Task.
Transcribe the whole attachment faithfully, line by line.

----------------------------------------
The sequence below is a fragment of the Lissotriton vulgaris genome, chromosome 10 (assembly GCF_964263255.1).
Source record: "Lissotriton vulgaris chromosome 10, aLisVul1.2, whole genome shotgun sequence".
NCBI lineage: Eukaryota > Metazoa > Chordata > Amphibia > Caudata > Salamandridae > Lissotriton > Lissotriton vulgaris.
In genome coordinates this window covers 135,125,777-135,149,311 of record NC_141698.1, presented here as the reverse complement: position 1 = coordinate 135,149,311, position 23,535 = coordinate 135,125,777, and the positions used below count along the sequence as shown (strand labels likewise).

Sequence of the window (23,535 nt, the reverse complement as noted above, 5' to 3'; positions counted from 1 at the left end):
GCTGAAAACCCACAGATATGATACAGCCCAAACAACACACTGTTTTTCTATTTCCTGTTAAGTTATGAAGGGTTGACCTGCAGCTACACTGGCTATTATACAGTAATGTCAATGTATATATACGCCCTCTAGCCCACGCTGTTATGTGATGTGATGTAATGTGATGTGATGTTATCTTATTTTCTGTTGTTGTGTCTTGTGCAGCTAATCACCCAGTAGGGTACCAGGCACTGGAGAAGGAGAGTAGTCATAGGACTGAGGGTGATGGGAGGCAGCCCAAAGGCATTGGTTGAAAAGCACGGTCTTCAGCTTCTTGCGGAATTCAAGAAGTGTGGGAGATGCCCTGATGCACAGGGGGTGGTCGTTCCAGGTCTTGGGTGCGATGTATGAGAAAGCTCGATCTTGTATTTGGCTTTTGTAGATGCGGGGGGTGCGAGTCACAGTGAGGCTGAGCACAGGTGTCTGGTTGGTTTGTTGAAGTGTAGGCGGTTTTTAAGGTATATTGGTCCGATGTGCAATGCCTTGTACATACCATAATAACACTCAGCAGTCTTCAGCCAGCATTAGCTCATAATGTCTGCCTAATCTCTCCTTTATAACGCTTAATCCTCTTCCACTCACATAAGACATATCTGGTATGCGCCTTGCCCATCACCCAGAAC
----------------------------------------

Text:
The sequence below is a fragment of the Lissotriton vulgaris genome, chromosome 10 (assembly GCF_964263255.1).
Source record: "Lissotriton vulgaris chromosome 10, aLisVul1.2, whole genome shotgun sequence".
NCBI lineage: Eukaryota > Metazoa > Chordata > Amphibia > Caudata > Salamandridae > Lissotriton > Lissotriton vulgaris.
In genome coordinates this window covers 135,125,777-135,149,311 of record NC_141698.1, presented here as the reverse complement: position 1 = coordinate 135,149,311, position 23,535 = coordinate 135,125,777, and the positions used below count along the sequence as shown (strand labels likewise).

Sequence of the window (23,535 nt, the reverse complement as noted above, 5' to 3'; positions counted from 1 at the left end):
GCTGAAAACCCACAGATATGATACAGCCCAAACAACACACTGTTTTTCTATTTCCTGTTAAGTTATGAAGGGTTGACCTGCAGCTACACTGGCTATTATACAGTAATGTCAATGTATATATACGCCCTCTAGCCCACGCTGTTATGTGATGTGATGTAATGTGATGTGATGTTATCTTATTTTCTGTTGTTGTGTCTTGTGCAGCTAATCACCCAGTAGGGTACCAGGCACTGGAGAAGGAGAGTAGTCATAGGACTGAGGGTGATGGGAGGCAGCCCAAAGGCATTGGTTGAAAAGCACGGTCTTCAGCTTCTTGCGGAATTCAAGAAGTGTGGGAGATGCCCTGATGCACAGGGGGTGGTCGTTCCAGGTCTTGGGTGCGATGTATGAGAAAGCTCGATCTTGTATTTGGCTTTTGTAGATGCGGGGGGTGCGAGTCACAGTGAGGCTGAGCACAGGTGTCTGGTTGGTTTGTTGAAGTGTAGGCGGTTTTTAAGGTATATTGGTCCGATGTGCAATGCCTTGTACATACCATAATAACACTCAGCAGTCTTCAGCCAGCATTAGCTCATAATGTCTGCCTAATCTCTCCTTTATAACGCTTAATCCTCTTCCACTCACATAAGACATATCTGGTATGCGCCTTGCCCATCACCCAGAAC